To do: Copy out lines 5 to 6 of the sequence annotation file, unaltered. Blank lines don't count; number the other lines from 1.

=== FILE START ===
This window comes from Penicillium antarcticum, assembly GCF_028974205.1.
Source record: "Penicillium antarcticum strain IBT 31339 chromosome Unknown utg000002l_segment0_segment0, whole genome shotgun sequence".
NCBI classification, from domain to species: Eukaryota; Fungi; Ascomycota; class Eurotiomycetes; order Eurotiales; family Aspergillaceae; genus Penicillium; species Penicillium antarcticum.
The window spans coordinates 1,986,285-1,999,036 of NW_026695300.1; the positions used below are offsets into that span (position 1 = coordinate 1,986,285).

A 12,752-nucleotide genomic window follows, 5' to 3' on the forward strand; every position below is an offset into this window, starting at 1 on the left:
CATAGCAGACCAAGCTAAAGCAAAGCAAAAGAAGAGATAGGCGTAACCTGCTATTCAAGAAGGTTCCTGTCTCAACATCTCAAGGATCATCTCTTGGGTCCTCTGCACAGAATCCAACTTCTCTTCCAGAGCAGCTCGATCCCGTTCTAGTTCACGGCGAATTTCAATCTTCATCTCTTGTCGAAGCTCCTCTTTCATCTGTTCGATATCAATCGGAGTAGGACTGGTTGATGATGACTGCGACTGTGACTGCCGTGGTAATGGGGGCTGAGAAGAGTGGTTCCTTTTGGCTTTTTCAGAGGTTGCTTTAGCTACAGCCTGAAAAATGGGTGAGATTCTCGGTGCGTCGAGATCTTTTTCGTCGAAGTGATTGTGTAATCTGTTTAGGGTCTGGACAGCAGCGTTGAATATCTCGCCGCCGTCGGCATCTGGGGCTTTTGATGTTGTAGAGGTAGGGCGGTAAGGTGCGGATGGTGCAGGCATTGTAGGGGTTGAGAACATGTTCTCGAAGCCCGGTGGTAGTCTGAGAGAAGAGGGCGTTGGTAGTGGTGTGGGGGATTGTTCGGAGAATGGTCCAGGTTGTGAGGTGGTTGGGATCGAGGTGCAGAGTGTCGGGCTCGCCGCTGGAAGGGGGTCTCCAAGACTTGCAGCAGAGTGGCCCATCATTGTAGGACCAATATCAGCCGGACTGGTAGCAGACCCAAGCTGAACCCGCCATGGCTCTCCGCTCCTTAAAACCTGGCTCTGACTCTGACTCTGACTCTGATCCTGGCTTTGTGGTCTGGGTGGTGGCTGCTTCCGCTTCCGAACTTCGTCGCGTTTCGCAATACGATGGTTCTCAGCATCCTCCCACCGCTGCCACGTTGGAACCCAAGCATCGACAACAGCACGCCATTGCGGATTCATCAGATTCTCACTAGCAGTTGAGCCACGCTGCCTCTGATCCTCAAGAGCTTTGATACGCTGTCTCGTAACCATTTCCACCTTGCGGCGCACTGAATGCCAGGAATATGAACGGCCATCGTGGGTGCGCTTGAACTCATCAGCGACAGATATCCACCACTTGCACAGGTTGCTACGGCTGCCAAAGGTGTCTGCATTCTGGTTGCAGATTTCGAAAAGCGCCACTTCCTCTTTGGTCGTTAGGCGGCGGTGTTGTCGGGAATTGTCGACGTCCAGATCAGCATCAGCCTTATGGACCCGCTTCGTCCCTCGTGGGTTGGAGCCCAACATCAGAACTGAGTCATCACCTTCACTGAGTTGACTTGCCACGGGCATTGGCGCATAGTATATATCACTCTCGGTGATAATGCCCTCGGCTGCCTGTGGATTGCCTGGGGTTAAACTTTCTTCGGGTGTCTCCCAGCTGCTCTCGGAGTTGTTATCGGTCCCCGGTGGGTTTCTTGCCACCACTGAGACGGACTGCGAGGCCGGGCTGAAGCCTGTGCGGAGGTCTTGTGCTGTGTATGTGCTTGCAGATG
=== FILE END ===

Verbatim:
A 12,752-nucleotide genomic window follows, 5' to 3' on the forward strand; every position below is an offset into this window, starting at 1 on the left:
CATAGCAGACCAAGCTAAAGCAAAGCAAAAGAAGAGATAGGCGTAACCTGCTATTCAAGAAGGTTCCTGTCTCAACATCTCAAGGATCATCTCTTGGGTCCTCTGCACAGAATCCAACTTCTCTTCCAGAGCAGCTCGATCCCGTTCTAGTTCACGGCGAATTTCAATCTTCATCTCTTGTCGAAGCTCCTCTTTCATCTGTTCGATATCAATCGGAGTAGGACTGGTTGATGATGACTGCGACTGTGACTGCCGTGGTAATGGGGGCTGAGAAGAGTGGTTCCTTTTGGCTTTTTCAGAGGTTGCTTTAGCTACAGCCTGAAAAATGGGTGAGATTCTCGGTGCGTCGAGATCTTTTTCGTCGAAGTGATTGTGTAATCTGTTTAGGGTCTGGACAGCAGCGTTGAATATCTCGCCGCCGTCGGCATCTGGGGCTTTTGATGTTGTAGAGGTAGGGCGGTAAGGTGCGGATGGTGCAGGCATTGTAGGGGTTGAGAACATGTTCTCGAAGCCCGGTGGTAGTCTGAGAGAAGAGGGCGTTGGTAGTGGTGTGGGGGATTGTTCGGAGAATGGTCCAGGTTGTGAGGTGGTTGGGATCGAGGTGCAGAGTGTCGGGCTCGCCGCTGGAAGGGGGTCTCCAAGACTTGCAGCAGAGTGGCCCATCATTGTAGGACCAATATCAGCCGGACTGGTAGCAGACCCAAGCTGAACCCGCCATGGCTCTCCGCTCCTTAAAACCTGGCTCTGACTCTGACTCTGACTCTGATCCTGGCTTTGTGGTCTGGGTGGTGGCTGCTTCCGCTTCCGAACTTCGTCGCGTTTCGCAATACGATGGTTCTCAGCATCCTCCCACCGCTGCCACGTTGGAACCCAAGCATCGACAACAGCACGCCATTGCGGATTCATCAGATTCTCACTAGCAGTTGAGCCACGCTGCCTCTGATCCTCAAGAGCTTTGATACGCTGTCTCGTAACCATTTCCACCTTGCGGCGCACTGAATGCCAGGAATATGAACGGCCATCGTGGGTGCGCTTGAACTCATCAGCGACAGATATCCACCACTTGCACAGGTTGCTACGGCTGCCAAAGGTGTCTGCATTCTGGTTGCAGATTTCGAAAAGCGCCACTTCCTCTTTGGTCGTTAGGCGGCGGTGTTGTCGGGAATTGTCGACGTCCAGATCAGCATCAGCCTTATGGACCCGCTTCGTCCCTCGTGGGTTGGAGCCCAACATCAGAACTGAGTCATCACCTTCACTGAGTTGACTTGCCACGGGCATTGGCGCATAGTATATATCACTCTCGGTGATAATGCCCTCGGCTGCCTGTGGATTGCCTGGGGTTAAACTTTCTTCGGGTGTCTCCCAGCTGCTCTCGGAGTTGTTATCGGTCCCCGGTGGGTTTCTTGCCACCACTGAGACGGACTGCGAGGCCGGGCTGAAGCCTGTGCGGAGGTCTTGTGCTGTGTATGTGCTTGCAGATG